[Beowulf] Xeon D systems? (and 10G in general)
Michael Di Domenico
mdidomenico4 at gmail.com
Wed Mar 11 05:37:06 PDT 2015
Seems like an interesting chip. 256GF in 45 watts seems nice, but i'm
a little leery on the 10G onboard. I'm not sure 10G is cost effective
on the large scale yet. Is it even port-for-port to infiniband yet?
I've not looked in a while.
On Wed, Mar 11, 2015 at 5:52 AM, John Hearns <hearnsj at googlemail.com> wrote:
> Very good article on The Platform:
> On 10 March 2015 at 19:42, Mark Hahn <hahn at mcmaster.ca> wrote:
>> Intel recently introduced an interesting product:
>> Xeon D is a Broadwell (Haswell shrink) SoC.
>> It only has 8 cores, not high-clocked and only 2 dimm channels, so it's
>> definitely not at the same level of fat-node goodness as an e5-26xx v3. But
>> for 45W, you also get 2x onboard 10Gb!
>> Anyone working on an HPC system based on these quite compact building
>> blocks? the SoC also has stuff like PCIe and SATA,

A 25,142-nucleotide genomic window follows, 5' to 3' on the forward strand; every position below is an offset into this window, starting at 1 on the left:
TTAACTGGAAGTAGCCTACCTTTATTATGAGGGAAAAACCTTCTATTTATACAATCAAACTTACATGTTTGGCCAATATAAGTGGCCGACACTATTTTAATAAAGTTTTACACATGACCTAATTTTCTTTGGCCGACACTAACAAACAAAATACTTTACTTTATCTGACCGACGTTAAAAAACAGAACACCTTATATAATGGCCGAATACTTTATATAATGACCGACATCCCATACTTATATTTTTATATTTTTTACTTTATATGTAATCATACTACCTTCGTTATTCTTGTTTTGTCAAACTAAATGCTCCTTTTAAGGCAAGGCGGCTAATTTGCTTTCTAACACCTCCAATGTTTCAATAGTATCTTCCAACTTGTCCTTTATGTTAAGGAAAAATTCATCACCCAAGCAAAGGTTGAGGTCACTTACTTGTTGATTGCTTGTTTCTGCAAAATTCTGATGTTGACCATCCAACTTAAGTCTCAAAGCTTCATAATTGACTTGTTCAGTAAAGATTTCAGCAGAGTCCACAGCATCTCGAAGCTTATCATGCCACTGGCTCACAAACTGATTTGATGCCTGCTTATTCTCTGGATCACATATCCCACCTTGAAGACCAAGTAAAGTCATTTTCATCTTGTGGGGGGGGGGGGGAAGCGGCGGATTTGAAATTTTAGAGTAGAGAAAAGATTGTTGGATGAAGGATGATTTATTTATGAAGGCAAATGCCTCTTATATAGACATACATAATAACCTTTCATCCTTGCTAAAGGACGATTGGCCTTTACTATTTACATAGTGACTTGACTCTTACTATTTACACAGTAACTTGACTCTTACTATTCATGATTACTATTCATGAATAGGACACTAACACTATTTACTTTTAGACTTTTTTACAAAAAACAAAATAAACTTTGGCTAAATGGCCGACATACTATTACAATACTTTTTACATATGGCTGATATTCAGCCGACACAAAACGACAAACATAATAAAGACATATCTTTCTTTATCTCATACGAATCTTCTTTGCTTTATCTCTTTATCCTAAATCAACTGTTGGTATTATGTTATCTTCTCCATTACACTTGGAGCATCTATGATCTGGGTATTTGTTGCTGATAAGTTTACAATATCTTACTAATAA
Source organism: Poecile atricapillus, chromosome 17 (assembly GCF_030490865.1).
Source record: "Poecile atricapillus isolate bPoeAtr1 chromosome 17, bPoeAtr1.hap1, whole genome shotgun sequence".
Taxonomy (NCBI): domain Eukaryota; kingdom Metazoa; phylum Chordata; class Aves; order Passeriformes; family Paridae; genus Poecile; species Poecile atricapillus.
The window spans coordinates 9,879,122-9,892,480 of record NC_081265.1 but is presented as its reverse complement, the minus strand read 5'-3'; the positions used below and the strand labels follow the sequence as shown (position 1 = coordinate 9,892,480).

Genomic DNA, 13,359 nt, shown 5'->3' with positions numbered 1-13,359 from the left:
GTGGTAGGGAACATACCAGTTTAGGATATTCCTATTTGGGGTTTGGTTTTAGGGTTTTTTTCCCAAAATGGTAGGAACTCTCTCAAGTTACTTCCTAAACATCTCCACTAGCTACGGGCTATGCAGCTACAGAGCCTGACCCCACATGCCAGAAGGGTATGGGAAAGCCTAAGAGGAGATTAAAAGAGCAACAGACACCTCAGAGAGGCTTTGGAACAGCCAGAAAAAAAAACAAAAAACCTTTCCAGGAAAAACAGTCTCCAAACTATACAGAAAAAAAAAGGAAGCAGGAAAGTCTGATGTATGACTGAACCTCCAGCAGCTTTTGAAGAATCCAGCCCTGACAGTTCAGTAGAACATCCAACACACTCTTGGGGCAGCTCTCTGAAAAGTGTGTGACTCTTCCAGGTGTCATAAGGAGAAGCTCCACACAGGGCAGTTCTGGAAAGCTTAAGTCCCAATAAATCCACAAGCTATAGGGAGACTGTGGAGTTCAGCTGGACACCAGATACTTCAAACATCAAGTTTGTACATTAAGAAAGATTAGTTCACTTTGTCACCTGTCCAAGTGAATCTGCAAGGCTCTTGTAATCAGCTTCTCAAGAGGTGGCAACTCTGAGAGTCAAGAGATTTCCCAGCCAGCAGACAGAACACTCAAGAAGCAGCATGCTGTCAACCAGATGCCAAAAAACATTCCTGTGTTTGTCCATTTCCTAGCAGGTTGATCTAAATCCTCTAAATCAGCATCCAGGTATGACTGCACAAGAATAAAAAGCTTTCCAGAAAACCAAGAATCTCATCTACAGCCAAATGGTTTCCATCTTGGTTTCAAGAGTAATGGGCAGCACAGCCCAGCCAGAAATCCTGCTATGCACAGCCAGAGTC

>> which is why a lot of the coverage is calling it a chip for desktop NAS,
>> etc. But for HPC purposes, the CPU is quite decent, memory balance is
>> reasonable, and it's hard
>> to argue with two free 10G...
>> On that topic, I've read some work recently on performance tuning of Intel
>> 10G, but not in an HPC context. Is 10G still
>> sucking for MPI latency? (SFP+ DA noticably better than 10GbT?)
>> If you're thinking of saying "why bother with an x86_64 SoC
>> when you can get a 64b Atom SoC", well, can you? (for cheap,
>> at commodity volume, etc...) Do any of the surviving Atom SoCs
>> still have onboard multiport switching fabrics?
>> thanks, Mark Hahn.
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